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Beth McDaniel '05 Tells Newspaper of Her Year Teaching English as a Foreign Language in South Korea

January 22, 2007

Beth McDaniel Great Wall.jpgJanuary 22, 2007, Greencastle, Ind. - "As a recent DePauw University graduate with a degree in English Literature... Beth McDaniel wasn’t quite ready to face more school or jump into the rat race of a 9 to 5 job right off the bat," begins a story in Indiana's Rushville Republican. The profile details how after graduating from DePauw magna cum laude in 2005, McDaniel went to South Korea as a participant in the English as a Foreign Language (EFL) teaching program. (photo shows McDaniel at the Great Wall of China)

After completing her studies at DePauw, "I started exploring options that would allow me to have new and interesting experiences in places I’d never been," Ann McDaniel, an Honor Scholar at the University, tells the newspaper.

"From the kids, I learned a lot about hard work and dedication. The way those kids stand up to the pressure and expectation heaped on them is truly heroic. I think I also learned something about the resiliency of children. Even though they were asked to be little short of small adults, it was amazing to see the way the child in them persisted, refused to give up totally. Beth McDaniel India.jpgWhen given the chance, they could be so creative, not to mention so subtly rebellious. From me, I hope they learned that their thoughts and opinions matter, and that creativity and open-mindedness are important. The educational system in South Korea tends to focus on lecture and memorization, and I think it was a shock to them that their teacher wanted to hear what they thought, wanted them to work through problems individually and creatively," she says. (photo at right shows McDaniel backpacking in India)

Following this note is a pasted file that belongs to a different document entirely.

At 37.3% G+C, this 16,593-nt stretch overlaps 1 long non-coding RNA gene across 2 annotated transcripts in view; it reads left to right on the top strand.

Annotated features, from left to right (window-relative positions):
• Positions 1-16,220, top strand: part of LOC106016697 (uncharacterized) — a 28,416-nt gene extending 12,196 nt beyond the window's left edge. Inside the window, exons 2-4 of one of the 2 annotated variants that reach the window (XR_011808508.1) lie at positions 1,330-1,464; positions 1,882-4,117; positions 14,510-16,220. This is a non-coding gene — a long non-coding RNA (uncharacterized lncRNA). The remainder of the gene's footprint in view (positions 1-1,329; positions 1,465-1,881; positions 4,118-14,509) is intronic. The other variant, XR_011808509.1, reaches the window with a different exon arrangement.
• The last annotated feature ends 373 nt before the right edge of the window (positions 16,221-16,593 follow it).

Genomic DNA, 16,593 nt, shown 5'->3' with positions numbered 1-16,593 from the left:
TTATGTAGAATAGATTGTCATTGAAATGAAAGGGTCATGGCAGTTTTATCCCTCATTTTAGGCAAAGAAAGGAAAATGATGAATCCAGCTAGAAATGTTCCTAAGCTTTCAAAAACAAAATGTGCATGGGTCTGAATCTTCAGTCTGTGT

The article points out that McDaniel traveled to Japan, Tibet, Nepal, China and India, and returned home to America after a year having learned two lessons. "Number one, we are so lucky. Most of the people in the world don’t live anywhere near as comfortably as we do. Just by virtue of being an American, we are guaranteed a standard of living almost unparalleled in many parts of Asia. The inequality in terms of wealth and human rights is truly staggering. The other aspect of American luckiness is our ability to go globe-trotting. Most people don’t realize how difficult it is for people of other nationalities to travel. For instance, our trekking guide in Nepal has been trying to get a visa to the U.S., Europe or even the Netherlands for years, without success. I felt sad that what I was doing wasn’t even possible for him."

Read the complete text at the newspaper's Web site.

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